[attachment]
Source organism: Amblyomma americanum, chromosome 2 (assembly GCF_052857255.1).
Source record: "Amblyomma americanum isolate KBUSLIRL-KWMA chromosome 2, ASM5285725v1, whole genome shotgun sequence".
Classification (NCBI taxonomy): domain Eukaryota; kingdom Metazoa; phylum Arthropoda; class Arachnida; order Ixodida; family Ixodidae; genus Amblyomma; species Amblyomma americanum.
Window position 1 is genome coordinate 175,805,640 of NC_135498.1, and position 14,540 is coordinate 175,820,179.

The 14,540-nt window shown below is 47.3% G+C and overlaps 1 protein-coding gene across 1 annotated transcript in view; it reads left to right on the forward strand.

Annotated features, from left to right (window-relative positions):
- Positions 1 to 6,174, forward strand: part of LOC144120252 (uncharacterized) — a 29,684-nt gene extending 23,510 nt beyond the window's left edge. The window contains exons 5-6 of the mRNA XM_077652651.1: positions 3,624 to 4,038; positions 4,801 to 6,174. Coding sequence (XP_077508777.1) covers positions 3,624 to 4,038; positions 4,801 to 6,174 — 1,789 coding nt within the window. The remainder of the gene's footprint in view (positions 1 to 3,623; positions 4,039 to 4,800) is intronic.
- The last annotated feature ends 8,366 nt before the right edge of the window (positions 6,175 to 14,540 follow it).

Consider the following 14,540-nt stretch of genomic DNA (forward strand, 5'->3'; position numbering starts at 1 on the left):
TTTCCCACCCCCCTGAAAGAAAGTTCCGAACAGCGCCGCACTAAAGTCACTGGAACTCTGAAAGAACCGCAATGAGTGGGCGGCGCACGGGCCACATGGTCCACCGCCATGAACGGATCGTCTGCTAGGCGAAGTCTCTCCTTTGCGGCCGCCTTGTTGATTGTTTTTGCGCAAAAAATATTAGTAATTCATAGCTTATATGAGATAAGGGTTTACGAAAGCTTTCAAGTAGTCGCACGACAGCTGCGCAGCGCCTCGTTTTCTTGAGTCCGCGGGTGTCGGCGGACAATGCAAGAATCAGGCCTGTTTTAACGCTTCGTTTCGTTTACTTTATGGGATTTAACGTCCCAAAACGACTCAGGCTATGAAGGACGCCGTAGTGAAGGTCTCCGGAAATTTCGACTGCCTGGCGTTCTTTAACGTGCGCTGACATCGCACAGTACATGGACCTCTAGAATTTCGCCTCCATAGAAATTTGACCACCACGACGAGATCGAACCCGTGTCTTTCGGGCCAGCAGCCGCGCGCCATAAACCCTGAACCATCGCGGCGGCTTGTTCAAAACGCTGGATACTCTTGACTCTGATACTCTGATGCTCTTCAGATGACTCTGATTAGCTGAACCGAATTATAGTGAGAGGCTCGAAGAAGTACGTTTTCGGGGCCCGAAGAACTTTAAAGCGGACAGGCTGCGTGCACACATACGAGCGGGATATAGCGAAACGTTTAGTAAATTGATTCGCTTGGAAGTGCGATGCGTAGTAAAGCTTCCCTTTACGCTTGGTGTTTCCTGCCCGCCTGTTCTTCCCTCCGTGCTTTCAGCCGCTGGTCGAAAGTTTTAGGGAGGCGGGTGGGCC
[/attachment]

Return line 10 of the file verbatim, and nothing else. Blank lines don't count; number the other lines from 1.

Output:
TTTCCCACCCCCCTGAAAGAAAGTTCCGAACAGCGCCGCACTAAAGTCACTGGAACTCTGAAAGAACCGCAATGAGTGGGCGGCGCACGGGCCACATGGTCCACCGCCATGAACGGATCGTCTGCTAGGCGAAGTCTCTCCTTTGCGGCCGCCTTGTTGATTGTTTTTGCGCAAAAAATATTAGTAATTCATAGCTTATATGAGATAAGGGTTTACGAAAGCTTTCAAGTAGTCGCACGACAGCTGCGCAGCGCCTCGTTTTCTTGAGTCCGCGGGTGTCGGCGGACAATGCAAGAATCAGGCCTGTTTTAACGCTTCGTTTCGTTTACTTTATGGGATTTAACGTCCCAAAACGACTCAGGCTATGAAGGACGCCGTAGTGAAGGTCTCCGGAAATTTCGACTGCCTGGCGTTCTTTAACGTGCGCTGACATCGCACAGTACATGGACCTCTAGAATTTCGCCTCCATAGAAATTTGACCACCACGACGAGATCGAACCCGTGTCTTTCGGGCCAGCAGCCGCGCGCCATAAACCCTGAACCATCGCGGCGGCTTGTTCAAAACGCTGGATACTCTTGACTCTGATACTCTGATGCTCTTCAGATGACTCTGATTAGCTGAACCGAATTATAGTGAGAGGCTCGAAGAAGTACGTTTTCGGGGCCCGAAGAACTTTAAAGCGGACAGGCTGCGTGCACACATACGAGCGGGATATAGCGAAACGTTTAGTAAATTGATTCGCTTGGAAGTGCGATGCGTAGTAAAGCTTCCCTTTACGCTTGGTGTTTCCTGCCCGCCTGTTCTTCCCTCCGTGCTTTCAGCCGCTGGTCGAAAGTTTTAGGGAGGCGGGTGGGCC